"Obviously, if claimant's average wage before the accident is determined on the basis only of earnings from the employment in which he suffered the injury, reason and fairness demand that the `earnings' after the accident should likewise be limited to wages from that same employment or, if forced into another occupation because of his injury, wages realized from that substitute employment." Brandfon v. Beacon Theatre Corp., supra, 300 N.Y. 114, 89 N.E.2d 618.

*24 If the Commission may not combine wages in dissimilar employments to determine a wage basis by which a claimant's compensation is augmented, it should not combine wages from dissimilar employments to decrease a claimant's wage basis after his injury.

Petitioner urges that where psychoneurosis is caused or aggravated by an industrial accident the Commission may not find that a claimant is physically able and mentally competent to engage in continuous and regular employment of some nature. The established rule in this State is that if an injury causes a disabling mental disease a claimant is entitled to the same benefits as those physically injured by accident arising out of and in the scope of their employment. Tatman v. Provincial Homes, 94 Ariz. 165, 382 P.2d 573; Murray v. Industrial Commission, 87 Ariz. 190, 349 P.2d 627.

We do not think, however, that petitioner's position rests upon a firm foundation. Petitioner is faced with certain well accepted rules of law in establishing his claim to compensation. In general, it is petitioner's burden to show that the injury produced the claimed disability. Wheeler v. Industrial Commission, 94 Ariz. 199, 382 P.2d 675. Specifically, he has the burden to prove his inability to do the light work available to him of a change-room attendant. Bierman v. Magma Copper Company, 88 Ariz. 21, 352 P.2d 356. There is evidence in the record from orthopedic specialist Dr. Alvin L. Swenson that petitioner could perform light work.

Petitioner's personal physician, Dr. Harry T. Southworth, summarized petitioner's attitude in this language:

"* * * I think everybody has had the feeling that Mr. Sanchez has not put forth his best effort in trying to recuperate."

Moreover, the medical advisory board on May 4, 1959, made no recommendations for further treatment, it being the opinion of five doctors that petitioner's case should be terminated as stationary with a fifteen per cent general physical disability.

The evidence as to a psychoneurosis or hysteria derived from the accident is inconclusive. While Dr. William B. McGrath testified at a hearing that there was a neurosis involved in petitioner's attitude, he advised the Commission by letter immediately after an examination of petitioner:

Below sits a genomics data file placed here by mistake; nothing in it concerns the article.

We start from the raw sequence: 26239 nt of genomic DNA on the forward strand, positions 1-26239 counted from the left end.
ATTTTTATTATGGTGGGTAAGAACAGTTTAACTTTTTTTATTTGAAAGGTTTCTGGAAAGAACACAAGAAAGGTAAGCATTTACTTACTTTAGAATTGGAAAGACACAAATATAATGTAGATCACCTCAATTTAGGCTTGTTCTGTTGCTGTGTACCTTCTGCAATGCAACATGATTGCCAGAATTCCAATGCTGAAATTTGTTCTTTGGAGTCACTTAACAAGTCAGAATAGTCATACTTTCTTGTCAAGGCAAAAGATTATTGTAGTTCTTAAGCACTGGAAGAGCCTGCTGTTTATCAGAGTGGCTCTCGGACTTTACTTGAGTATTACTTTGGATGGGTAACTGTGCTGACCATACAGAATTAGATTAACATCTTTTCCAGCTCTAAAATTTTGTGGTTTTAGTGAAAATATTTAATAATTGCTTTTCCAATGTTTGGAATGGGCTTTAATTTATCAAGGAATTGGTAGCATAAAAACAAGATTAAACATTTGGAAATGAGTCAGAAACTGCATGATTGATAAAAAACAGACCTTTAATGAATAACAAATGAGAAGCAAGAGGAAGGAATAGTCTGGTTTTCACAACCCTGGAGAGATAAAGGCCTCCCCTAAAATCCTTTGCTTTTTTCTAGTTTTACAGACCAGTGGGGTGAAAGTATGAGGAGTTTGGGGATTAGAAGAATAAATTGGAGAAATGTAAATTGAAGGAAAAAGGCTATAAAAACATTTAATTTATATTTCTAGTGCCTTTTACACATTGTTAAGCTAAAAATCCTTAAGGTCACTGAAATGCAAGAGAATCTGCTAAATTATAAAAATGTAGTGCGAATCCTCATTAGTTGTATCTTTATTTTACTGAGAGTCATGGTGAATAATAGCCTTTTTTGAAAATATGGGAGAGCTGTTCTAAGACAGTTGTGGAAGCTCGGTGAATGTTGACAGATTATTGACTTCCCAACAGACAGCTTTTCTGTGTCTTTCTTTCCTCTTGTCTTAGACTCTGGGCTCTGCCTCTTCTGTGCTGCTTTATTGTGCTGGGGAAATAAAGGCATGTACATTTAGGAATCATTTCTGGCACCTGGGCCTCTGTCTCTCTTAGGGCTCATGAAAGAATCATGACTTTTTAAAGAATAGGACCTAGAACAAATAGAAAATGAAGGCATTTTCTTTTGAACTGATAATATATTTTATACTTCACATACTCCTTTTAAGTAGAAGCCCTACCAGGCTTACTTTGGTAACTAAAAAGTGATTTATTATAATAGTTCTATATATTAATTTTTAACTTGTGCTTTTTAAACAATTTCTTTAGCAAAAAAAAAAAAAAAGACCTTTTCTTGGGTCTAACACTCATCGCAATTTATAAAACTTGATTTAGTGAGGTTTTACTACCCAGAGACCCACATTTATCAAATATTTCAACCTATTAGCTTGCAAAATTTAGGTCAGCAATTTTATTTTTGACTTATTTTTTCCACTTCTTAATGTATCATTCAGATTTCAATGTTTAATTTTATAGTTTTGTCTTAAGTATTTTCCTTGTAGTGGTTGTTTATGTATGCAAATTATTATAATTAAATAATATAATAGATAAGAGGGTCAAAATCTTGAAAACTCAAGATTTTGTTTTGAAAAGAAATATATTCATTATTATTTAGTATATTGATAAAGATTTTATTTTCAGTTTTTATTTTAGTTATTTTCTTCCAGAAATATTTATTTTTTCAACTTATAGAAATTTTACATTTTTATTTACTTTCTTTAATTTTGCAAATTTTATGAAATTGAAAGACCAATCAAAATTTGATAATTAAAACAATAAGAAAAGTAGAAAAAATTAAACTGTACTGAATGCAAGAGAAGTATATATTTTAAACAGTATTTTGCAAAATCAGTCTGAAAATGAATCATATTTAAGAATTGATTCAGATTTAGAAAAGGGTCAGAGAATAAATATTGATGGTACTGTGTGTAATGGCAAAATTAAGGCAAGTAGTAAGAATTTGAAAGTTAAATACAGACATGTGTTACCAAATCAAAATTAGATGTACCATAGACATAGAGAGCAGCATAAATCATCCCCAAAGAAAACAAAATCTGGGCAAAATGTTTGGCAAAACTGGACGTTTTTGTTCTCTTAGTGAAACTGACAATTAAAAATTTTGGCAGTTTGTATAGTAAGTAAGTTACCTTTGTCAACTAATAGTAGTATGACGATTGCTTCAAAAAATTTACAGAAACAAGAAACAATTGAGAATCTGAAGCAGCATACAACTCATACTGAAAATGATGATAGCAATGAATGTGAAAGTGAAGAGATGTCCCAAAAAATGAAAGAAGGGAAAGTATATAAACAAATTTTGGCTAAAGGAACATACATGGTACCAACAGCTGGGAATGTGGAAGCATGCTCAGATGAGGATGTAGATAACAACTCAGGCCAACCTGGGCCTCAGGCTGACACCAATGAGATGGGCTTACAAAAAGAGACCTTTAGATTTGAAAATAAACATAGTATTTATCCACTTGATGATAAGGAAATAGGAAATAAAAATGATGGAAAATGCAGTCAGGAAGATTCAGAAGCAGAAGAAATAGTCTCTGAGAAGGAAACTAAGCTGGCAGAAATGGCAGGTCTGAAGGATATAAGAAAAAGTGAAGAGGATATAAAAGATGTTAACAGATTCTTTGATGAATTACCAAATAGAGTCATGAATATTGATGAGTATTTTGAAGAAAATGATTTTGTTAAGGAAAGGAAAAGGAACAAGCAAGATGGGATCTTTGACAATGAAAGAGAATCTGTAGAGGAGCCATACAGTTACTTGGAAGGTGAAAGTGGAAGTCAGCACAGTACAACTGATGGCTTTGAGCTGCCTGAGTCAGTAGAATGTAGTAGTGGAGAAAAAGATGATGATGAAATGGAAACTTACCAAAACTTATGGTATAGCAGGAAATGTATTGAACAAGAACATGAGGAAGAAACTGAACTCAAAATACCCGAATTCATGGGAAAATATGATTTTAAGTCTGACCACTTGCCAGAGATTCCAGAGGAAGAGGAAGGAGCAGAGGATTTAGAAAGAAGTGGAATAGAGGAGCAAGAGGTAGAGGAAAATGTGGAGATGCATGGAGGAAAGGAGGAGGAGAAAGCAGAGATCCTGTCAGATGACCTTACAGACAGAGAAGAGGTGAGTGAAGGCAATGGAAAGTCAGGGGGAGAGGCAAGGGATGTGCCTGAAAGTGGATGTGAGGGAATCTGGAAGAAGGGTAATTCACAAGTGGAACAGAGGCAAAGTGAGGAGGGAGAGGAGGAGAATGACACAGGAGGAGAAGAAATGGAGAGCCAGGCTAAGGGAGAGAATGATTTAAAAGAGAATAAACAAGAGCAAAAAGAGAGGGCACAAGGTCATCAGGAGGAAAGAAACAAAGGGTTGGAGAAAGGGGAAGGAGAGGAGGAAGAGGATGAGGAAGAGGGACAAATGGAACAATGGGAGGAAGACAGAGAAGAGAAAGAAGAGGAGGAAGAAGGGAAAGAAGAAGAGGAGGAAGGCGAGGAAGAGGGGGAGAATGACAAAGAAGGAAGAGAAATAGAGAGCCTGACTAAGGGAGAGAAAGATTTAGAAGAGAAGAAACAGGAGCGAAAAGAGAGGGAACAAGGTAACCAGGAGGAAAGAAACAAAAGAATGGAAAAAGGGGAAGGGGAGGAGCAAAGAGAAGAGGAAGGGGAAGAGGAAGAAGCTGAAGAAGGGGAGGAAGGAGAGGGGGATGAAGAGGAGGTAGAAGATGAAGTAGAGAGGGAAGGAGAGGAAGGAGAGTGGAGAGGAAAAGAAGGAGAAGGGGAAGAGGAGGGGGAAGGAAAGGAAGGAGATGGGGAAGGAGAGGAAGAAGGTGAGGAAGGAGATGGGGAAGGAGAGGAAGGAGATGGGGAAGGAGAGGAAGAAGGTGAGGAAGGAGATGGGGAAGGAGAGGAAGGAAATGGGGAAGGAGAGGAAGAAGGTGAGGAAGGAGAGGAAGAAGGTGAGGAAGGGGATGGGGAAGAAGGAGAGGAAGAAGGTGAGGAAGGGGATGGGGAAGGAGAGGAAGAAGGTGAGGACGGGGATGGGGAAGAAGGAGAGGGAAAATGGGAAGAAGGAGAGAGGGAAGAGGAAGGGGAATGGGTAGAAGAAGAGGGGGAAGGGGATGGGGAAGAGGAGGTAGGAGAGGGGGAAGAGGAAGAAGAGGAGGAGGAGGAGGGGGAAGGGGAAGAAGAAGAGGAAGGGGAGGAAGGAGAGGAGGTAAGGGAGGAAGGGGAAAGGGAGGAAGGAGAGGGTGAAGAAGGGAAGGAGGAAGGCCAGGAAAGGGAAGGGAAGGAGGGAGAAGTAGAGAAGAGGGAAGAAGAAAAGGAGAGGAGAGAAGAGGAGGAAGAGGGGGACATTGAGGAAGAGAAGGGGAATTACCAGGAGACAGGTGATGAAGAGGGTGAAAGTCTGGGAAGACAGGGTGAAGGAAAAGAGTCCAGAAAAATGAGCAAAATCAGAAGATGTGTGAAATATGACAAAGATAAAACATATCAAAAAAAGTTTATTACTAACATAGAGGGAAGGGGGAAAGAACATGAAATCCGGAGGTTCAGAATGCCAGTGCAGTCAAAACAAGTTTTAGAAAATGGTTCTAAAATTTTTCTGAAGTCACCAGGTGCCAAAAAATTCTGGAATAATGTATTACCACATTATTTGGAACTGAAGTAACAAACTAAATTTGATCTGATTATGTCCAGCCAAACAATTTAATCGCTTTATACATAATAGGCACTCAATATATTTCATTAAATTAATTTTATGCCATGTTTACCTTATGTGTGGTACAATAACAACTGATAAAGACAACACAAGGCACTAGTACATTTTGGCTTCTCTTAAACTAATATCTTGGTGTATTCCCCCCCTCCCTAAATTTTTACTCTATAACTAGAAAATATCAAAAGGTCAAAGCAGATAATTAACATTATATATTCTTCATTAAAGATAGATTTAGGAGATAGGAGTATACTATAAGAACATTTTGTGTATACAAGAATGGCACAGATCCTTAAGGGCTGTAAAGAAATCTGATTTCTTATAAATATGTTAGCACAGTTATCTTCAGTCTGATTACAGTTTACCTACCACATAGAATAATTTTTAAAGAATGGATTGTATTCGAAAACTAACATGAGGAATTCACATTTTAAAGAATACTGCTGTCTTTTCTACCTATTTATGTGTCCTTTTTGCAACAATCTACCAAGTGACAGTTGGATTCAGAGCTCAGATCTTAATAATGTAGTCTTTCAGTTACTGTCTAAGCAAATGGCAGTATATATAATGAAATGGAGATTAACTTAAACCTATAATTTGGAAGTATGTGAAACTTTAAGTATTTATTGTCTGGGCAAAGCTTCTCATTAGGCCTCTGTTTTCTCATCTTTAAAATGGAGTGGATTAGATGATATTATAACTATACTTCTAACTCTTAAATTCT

"* * * The patient expresses only the most passive interest in rehabilitation or recovery. In his present emotional condition, I suspect that he could `outwait' any therapist who might try to get him back to work. He does not have such distress as would bring him cooperatively to psychiatric care. *25 Psychotherapies, like physical therapies, will surely not benefit him unless he wants them to. I cannot tell in one examination whether his passive acceptance of an invalid role is consciously or unconsciously determined." (Emphasis supplied.)

Furthermore, Dr. McGrath testified (to which there is no contradictory evidence) that there was no possibility whatsoever that the type of neurosis petitioner had could develop from his injury.

Petitioner's case finds support only in the testimony of himself and his wife. As to this, the Commission was of the ultimate opinion that petitioner "claims more disability than he actually possesses." Petitioner's testimony was repeatedly discredited, as for example, petitioner's asserted physical disability necessitating the use of a cane and his claimed inability to play the trumpet. Where there is a conflict in the testimony which is in part dependent upon a claimant's credibility, the Industrial Commission, as a trier of fact, is at liberty to choose what it believes. Scherer v. Industrial Commission, 87 Ariz. 224, 349 P.2d 786. The Commission was entitled to believe that petitioner's burden to affirmatively show by a reasonable preponderance of the evidence that he is entitled to compensation had not been met. See Mead v. American Smelting & Refining Company, 90 Ariz. 32, 363 P.2d 930; Bierman v. Magma Copper Company, supra; Cain v. Industrial Commission, 87 Ariz. 40, 347 P.2d 699; Sheridan v. Industrial Commission, 84 Ariz. 264, 327 P.2d 90.

For the reason that the award finding an overpayment in the sum of $72.95 was erroneous the award is set aside.

UDALL, C.J., and LOCKWOOD, V.C.J., concur.